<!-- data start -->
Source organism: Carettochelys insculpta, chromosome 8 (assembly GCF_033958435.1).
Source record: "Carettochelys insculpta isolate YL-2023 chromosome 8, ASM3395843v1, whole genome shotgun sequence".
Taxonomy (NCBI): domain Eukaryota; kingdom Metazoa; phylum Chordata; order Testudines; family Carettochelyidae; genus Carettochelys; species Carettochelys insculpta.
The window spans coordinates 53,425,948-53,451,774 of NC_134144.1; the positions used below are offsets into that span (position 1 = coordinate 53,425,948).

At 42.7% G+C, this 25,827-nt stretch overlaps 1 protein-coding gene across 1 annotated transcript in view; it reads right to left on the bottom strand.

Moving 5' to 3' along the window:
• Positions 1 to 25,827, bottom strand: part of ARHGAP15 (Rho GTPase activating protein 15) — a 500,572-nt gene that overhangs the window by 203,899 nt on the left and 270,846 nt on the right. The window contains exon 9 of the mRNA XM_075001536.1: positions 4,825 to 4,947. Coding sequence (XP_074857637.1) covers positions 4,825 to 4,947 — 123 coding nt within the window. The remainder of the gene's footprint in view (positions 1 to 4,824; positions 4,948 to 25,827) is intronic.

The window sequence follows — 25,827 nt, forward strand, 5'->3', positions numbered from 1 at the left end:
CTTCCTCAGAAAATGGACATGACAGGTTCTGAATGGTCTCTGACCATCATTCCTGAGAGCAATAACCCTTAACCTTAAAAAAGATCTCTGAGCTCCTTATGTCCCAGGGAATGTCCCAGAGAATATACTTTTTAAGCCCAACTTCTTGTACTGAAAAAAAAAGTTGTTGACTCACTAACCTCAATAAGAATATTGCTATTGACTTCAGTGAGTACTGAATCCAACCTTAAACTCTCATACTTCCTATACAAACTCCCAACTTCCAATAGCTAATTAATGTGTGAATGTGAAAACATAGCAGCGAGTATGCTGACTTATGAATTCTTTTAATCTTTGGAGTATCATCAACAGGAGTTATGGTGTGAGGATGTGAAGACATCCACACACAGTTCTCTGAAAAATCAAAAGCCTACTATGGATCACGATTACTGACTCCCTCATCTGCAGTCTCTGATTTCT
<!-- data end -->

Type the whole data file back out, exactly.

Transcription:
Source organism: Carettochelys insculpta, chromosome 8 (assembly GCF_033958435.1).
Source record: "Carettochelys insculpta isolate YL-2023 chromosome 8, ASM3395843v1, whole genome shotgun sequence".
Taxonomy (NCBI): domain Eukaryota; kingdom Metazoa; phylum Chordata; order Testudines; family Carettochelyidae; genus Carettochelys; species Carettochelys insculpta.
The window spans coordinates 53,425,948-53,451,774 of NC_134144.1; the positions used below are offsets into that span (position 1 = coordinate 53,425,948).

At 42.7% G+C, this 25,827-nt stretch overlaps 1 protein-coding gene across 1 annotated transcript in view; it reads right to left on the bottom strand.

Moving 5' to 3' along the window:
• Positions 1 to 25,827, bottom strand: part of ARHGAP15 (Rho GTPase activating protein 15) — a 500,572-nt gene that overhangs the window by 203,899 nt on the left and 270,846 nt on the right. The window contains exon 9 of the mRNA XM_075001536.1: positions 4,825 to 4,947. Coding sequence (XP_074857637.1) covers positions 4,825 to 4,947 — 123 coding nt within the window. The remainder of the gene's footprint in view (positions 1 to 4,824; positions 4,948 to 25,827) is intronic.

The window sequence follows — 25,827 nt, forward strand, 5'->3', positions numbered from 1 at the left end:
CTTCCTCAGAAAATGGACATGACAGGTTCTGAATGGTCTCTGACCATCATTCCTGAGAGCAATAACCCTTAACCTTAAAAAAGATCTCTGAGCTCCTTATGTCCCAGGGAATGTCCCAGAGAATATACTTTTTAAGCCCAACTTCTTGTACTGAAAAAAAAAGTTGTTGACTCACTAACCTCAATAAGAATATTGCTATTGACTTCAGTGAGTACTGAATCCAACCTTAAACTCTCATACTTCCTATACAAACTCCCAACTTCCAATAGCTAATTAATGTGTGAATGTGAAAACATAGCAGCGAGTATGCTGACTTATGAATTCTTTTAATCTTTGGAGTATCATCAACAGGAGTTATGGTGTGAGGATGTGAAGACATCCACACACAGTTCTCTGAAAAATCAAAAGCCTACTATGGATCACGATTACTGACTCCCTCATCTGCAGTCTCTGATTTCT